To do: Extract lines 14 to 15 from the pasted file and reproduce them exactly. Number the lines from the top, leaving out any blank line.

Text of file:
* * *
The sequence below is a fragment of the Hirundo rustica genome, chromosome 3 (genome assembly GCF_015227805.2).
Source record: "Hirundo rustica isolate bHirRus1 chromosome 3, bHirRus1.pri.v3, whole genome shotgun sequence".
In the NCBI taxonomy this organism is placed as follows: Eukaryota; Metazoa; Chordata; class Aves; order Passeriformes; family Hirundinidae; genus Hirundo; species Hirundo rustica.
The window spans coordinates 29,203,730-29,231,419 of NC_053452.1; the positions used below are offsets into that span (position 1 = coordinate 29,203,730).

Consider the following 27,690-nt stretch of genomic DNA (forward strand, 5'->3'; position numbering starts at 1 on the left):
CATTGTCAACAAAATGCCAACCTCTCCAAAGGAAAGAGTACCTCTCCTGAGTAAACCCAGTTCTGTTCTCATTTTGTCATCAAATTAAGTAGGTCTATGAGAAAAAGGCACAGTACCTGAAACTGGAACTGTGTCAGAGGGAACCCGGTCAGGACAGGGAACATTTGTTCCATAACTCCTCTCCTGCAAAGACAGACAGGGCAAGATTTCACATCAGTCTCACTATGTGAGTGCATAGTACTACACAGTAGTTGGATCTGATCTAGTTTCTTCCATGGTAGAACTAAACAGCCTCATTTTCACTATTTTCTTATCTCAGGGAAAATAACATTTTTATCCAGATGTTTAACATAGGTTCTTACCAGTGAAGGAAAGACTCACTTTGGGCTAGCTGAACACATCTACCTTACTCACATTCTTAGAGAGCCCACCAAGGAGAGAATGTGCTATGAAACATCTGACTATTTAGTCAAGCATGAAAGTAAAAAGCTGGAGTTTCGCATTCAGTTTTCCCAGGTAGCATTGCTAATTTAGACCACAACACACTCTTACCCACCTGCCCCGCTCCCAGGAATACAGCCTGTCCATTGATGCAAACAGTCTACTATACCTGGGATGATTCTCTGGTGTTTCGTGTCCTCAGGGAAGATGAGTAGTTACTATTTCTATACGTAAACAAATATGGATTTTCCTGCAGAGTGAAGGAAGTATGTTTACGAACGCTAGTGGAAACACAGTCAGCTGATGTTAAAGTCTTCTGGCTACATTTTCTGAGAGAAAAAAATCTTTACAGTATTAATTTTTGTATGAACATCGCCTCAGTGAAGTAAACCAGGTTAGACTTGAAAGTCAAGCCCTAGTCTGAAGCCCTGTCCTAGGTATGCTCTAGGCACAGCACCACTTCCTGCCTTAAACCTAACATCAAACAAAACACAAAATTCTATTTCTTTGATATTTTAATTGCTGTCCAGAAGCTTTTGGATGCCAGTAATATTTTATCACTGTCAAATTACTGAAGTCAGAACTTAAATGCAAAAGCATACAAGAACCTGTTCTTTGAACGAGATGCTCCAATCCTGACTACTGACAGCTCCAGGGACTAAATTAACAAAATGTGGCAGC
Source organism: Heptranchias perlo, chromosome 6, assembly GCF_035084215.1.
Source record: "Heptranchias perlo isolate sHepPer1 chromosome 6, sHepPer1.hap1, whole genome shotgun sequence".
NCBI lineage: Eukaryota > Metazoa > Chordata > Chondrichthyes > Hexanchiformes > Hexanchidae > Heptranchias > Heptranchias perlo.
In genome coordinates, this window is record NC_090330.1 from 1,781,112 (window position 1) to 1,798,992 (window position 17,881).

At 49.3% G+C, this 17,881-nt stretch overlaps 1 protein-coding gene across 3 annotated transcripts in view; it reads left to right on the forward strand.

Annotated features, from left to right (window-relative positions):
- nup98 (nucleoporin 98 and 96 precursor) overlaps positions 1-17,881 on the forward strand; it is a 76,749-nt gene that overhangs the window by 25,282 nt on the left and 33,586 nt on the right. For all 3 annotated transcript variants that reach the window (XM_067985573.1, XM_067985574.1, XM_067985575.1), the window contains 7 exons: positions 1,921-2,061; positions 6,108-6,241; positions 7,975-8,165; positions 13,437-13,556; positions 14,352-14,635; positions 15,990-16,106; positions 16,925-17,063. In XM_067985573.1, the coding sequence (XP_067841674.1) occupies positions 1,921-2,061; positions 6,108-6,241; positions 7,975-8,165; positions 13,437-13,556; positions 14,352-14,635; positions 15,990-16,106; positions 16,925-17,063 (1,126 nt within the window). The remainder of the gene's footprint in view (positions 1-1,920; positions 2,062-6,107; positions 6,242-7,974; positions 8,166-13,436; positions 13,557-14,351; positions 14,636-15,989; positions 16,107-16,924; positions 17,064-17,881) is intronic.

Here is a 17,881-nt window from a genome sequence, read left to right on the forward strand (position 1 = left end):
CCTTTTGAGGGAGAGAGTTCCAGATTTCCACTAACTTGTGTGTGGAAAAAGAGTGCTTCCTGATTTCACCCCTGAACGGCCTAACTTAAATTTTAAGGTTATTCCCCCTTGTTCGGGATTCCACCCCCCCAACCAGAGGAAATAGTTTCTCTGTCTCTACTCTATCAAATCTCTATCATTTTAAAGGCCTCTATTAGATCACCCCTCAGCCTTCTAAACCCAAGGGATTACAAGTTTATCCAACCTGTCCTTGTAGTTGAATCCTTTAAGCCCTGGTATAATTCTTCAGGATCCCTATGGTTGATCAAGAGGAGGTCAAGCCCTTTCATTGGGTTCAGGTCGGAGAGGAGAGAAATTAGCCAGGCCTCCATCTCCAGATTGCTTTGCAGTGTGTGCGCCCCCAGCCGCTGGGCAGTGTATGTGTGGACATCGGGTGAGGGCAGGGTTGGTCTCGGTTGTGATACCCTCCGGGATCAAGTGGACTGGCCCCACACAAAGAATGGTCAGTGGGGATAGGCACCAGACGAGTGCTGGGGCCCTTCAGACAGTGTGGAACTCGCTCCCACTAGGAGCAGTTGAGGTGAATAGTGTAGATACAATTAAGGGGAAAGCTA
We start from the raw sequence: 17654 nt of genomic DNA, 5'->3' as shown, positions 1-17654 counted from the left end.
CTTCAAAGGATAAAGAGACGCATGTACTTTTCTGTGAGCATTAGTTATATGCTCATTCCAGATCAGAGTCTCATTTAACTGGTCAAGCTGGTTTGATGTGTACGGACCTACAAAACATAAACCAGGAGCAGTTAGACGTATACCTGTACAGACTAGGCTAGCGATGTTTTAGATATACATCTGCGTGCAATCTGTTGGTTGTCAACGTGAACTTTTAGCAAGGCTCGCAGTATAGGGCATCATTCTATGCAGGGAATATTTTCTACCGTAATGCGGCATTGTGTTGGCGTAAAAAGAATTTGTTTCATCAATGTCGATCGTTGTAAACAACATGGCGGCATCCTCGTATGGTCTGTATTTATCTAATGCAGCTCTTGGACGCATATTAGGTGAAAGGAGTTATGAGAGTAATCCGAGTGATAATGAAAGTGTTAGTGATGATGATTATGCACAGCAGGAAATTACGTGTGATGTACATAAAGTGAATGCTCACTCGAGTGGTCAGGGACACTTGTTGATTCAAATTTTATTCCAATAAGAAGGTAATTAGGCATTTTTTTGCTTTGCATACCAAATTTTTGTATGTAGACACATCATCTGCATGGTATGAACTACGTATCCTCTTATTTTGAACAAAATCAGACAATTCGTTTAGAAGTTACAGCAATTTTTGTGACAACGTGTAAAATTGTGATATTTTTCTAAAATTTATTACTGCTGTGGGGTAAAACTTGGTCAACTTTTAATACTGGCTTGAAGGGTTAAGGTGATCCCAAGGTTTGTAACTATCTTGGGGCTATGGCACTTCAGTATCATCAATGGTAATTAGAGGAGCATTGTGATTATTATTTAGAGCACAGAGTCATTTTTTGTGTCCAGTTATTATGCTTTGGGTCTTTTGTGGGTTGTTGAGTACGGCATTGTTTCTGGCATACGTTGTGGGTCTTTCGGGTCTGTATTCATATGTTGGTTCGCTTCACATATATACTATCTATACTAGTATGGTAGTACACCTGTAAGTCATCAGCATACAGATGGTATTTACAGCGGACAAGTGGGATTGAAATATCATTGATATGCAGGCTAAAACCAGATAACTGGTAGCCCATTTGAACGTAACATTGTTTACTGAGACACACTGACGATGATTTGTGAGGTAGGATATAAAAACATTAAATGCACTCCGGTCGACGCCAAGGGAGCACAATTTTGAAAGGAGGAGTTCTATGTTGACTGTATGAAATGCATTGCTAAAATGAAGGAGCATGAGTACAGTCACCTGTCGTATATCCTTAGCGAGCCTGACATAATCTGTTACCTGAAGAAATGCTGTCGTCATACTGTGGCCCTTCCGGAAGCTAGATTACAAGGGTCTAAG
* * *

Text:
Here is a 17,881-nt window from a genome sequence, read left to right on the forward strand (position 1 = left end):
CCTTTTGAGGGAGAGAGTTCCAGATTTCCACTAACTTGTGTGTGGAAAAAGAGTGCTTCCTGATTTCACCCCTGAACGGCCTAACTTAAATTTTAAGGTTATTCCCCCTTGTTCGGGATTCCACCCCCCCAACCAGAGGAAATAGTTTCTCTGTCTCTACTCTATCAAATCTCTATCATTTTAAAGGCCTCTATTAGATCACCCCTCAGCCTTCTAAACCCAAGGGATTACAAGTTTATCCAACCTGTCCTTGTAGTTGAATCCTTTAAGCCCTGGTATAATTCTTCAGGATCCCTATGGTTGATCAAGAGGAGGTCAAGCCCTTTCATTGGGTTCAGGTCGGAGAGGAGAGAAATTAGCCAGGCCTCCATCTCCAGATTGCTTTGCAGTGTGTGCGCCCCCAGCCGCTGGGCAGTGTATGTGTGGACATCGGGTGAGGGCAGGGTTGGTCTCGGTTGTGATACCCTCCGGGATCAAGTGGACTGGCCCCACACAAAGAATGGTCAGTGGGGATAGGCACCAGACGAGTGCTGGGGCCCTTCAGACAGTGTGGAACTCGCTCCCACTAGGAGCAGTTGAGGTGAATAGTGTAGATACAATTAAGGGGAAAGCTA